Now to be sure, people with low or average intelligence can certainly act with virtue (e.g. many lesser intelligent individuals have fought very bravely in wars), yet are they always equipped to make good political decisions? A dense but nonetheless very good and devout Hispanic Catholic American, for example, might be a good family man and do good deeds in his community, yet be totally single-minded as far as the issues of ethnicity and illegal immigration are concerned. The idea that the sovereignty of the U.S. and the rule of law might be more important than identification with his ethnic and religious brethren might simply be beyond him, and not due to malice or willful obtuseness but simply to lack of cognition. In plain English, he just doesn’t know any better. Yet multiply such Hispanic Americans by millions, those who simply cannot comprehend why other native Americans might term illegal immigrants as actually being “illegal” rather than “undocumented” or other Orwellian terms, and you have a real problem on your hands.  For the ability to make thoughtful political decisions in a democracy where the people are sovereign does require a certain capacity for abstract thinking, namely the ability to weigh competing values (e.g. sympathy for immigrants vs. the capacity of nations to absorb such immigrants). Needless to say, a capacity for such abstraction is unequally allocated in the population – hence the perennial danger of tyranny of the majority or of various minorities.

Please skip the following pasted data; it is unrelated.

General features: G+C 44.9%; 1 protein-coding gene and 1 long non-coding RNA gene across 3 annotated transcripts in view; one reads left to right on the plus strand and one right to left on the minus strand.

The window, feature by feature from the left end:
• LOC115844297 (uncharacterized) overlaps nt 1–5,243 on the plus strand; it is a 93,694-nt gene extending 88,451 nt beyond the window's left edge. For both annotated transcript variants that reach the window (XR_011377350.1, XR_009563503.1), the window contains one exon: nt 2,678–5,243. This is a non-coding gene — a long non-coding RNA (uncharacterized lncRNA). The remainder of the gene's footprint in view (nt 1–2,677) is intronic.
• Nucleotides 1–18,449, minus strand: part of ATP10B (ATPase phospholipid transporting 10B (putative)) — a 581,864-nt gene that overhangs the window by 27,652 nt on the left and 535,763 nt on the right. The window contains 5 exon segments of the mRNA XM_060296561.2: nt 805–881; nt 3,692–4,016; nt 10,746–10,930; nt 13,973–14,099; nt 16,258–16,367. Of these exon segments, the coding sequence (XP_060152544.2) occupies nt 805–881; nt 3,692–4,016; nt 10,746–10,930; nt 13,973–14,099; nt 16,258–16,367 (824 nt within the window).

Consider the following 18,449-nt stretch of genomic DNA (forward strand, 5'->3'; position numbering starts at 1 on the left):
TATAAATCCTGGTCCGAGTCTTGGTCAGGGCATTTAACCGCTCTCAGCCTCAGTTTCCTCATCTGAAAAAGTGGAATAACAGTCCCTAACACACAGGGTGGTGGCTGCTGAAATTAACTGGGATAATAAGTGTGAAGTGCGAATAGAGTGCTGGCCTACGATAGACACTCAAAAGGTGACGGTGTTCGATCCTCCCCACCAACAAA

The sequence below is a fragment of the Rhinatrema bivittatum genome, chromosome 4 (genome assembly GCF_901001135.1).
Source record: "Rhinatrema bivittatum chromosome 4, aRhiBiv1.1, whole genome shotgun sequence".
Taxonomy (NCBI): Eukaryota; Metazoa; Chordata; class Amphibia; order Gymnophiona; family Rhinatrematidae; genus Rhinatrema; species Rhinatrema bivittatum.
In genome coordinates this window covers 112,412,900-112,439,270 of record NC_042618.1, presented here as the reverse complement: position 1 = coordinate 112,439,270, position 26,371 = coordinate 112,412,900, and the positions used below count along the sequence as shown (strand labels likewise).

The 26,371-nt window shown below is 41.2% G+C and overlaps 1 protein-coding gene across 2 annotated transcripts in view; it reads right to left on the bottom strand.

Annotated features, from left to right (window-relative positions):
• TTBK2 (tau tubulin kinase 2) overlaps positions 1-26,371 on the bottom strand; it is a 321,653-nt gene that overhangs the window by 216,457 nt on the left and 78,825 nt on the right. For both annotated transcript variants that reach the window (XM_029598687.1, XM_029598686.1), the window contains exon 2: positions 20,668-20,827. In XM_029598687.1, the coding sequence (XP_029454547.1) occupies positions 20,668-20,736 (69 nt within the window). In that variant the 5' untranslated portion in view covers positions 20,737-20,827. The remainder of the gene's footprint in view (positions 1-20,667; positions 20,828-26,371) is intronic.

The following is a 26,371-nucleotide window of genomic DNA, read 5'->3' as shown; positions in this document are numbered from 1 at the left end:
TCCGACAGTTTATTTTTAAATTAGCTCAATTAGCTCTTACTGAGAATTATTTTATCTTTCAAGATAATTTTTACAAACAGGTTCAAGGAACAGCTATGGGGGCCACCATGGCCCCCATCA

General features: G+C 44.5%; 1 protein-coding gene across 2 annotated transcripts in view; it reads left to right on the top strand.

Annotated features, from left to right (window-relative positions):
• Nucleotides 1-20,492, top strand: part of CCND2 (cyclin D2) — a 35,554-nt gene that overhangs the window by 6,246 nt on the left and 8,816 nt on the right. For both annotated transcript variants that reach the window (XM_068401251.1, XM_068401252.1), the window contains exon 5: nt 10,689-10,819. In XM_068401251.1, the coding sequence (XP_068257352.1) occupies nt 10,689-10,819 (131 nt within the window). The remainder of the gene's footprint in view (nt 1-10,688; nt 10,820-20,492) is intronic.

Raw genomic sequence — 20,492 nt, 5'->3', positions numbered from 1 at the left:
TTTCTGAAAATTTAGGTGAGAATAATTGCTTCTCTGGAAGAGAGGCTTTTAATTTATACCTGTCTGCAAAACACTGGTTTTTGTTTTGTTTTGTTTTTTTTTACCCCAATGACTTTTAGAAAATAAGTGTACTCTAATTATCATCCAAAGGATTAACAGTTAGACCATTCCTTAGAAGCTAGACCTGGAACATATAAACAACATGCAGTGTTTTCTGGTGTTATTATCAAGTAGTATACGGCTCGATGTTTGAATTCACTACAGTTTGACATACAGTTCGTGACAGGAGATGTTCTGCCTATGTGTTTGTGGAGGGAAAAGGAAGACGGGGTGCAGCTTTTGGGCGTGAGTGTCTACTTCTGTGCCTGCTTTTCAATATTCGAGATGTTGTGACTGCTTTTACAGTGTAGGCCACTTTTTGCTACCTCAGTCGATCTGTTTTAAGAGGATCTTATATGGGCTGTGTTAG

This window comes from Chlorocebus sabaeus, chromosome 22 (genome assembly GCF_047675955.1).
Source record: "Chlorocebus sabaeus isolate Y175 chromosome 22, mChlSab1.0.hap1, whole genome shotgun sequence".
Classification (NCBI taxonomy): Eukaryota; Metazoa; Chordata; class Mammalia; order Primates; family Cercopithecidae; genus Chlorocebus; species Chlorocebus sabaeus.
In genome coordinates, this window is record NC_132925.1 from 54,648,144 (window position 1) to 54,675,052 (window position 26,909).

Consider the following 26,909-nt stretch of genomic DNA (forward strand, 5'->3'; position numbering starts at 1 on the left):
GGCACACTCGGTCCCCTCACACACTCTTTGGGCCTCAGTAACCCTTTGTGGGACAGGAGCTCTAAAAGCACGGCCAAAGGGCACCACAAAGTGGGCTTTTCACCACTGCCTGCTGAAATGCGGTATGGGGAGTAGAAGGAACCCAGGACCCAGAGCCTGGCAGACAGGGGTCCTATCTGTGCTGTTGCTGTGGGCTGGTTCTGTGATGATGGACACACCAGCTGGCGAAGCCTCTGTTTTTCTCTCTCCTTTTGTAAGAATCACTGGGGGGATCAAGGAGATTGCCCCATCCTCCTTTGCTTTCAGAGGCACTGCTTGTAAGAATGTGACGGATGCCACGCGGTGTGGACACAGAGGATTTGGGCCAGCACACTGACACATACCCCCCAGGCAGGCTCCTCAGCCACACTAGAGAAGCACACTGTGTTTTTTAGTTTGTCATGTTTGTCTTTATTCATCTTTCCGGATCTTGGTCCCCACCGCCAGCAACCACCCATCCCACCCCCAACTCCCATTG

In his Notes on Democray, Mencken quotes William Hartpole Lecky.  Lecky was an Irish Jurist who was opposed to universal suffrage and wrote a two volume book arguing against the notion. The books can be found online here.  I was reading the first chapter of the book when I was struck by the extraordinary similarity between your comment and passage from the book.
The men who vote through such motives are often most useful members of the community. They are sober, honest, industrious labourers; excellent fathers and husbands; capable of becoming, if need be, admirable soldiers. They are also often men who, within the narrow circle of their own ideas, surroundings, and immediate interests, exhibit no small shrewdness of judgment; but they are as ignorant as children of the great questions of foreign, or Indian, or Irish, or colonial policy, of the complicated and far-reaching consequences of the constitutional changes, or the great questions relating to commercial or financial policy, on which a general election frequently turns. If they are asked to vote on these issues, all that can be safely predicted is that their decision will not represent
either settled conviction or real knowledge. 
The book was written in the end of the at the end of the 19th Century and is remarkably prophetical with regard to the social effects of democratic government. He was really harsh on the U.S. I'll finish today's post with this last quote.
Yet, surely nothing in ancient alchemy was more irrational than the notion that increased ignorance in the elective body will be converted into increased capacity for good government in the representative body; that the best way to improve the world and secure rational progress is to place government more and more under the control of the least enlightened classes.